This elaborate antebellum mansion, architecturally reminiscent of plantations of the deep South, exemplifies the particularly florid variety of the Italianate style that has often been called—albeit incorrectly—“Steamboat Gothic.” Henderson Hall is in almost pristine condition, its original furnishings and decorations are largely intact, and the original drawings (by an architect from nearby Marietta, Ohio) have been preserved. Still owned by descendants of the builder, it is open for scheduled tours.
The Henderson family first built a log house, replacing it in 1836 with a two-story, gable-ended brick house that forms the rear wing of the present mansion. They named the house Pohick Hall, after the Fairfax County neighborhood in eastern Virginia where they lived before moving westward. When George Washington Henderson completed the front section in 1859, the name Henderson Hall superseded Pohick. The main portion, which dwarfs the earlier house, is a three-story rectangular block. Walls are brick, but foundations and front porch columns are of sandstone quarried nearby. Ornate wooden brackets that extend downward to the center of the third floor level support broad eaves on all four elevations. The roof, a shallow deck-on-hip, is topped with a large, multi-windowed wooden belvedere with its own bracketed hipped roof.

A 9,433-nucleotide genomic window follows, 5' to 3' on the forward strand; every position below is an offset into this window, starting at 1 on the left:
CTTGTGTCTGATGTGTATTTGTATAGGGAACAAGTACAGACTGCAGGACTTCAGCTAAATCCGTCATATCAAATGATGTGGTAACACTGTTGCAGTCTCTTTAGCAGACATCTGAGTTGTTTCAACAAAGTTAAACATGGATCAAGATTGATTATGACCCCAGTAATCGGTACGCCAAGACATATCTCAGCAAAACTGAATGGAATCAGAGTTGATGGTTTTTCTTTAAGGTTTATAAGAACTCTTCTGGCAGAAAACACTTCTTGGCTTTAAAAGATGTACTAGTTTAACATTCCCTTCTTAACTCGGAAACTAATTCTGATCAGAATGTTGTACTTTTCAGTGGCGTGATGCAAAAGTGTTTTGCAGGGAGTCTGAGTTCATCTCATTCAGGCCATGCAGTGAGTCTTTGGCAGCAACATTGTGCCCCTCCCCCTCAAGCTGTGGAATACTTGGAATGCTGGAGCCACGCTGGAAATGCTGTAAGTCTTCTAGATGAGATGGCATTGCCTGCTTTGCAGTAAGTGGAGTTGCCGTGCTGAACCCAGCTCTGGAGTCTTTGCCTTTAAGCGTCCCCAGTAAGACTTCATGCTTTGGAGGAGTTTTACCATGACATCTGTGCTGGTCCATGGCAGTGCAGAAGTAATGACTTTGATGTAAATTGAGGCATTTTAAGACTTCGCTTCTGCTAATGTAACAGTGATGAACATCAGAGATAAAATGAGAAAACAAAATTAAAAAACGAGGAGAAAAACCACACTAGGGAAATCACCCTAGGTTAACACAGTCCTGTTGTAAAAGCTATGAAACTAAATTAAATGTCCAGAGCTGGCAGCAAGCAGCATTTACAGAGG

Henderson Hall lords it over the immediate vicinity from a broad level terrace high above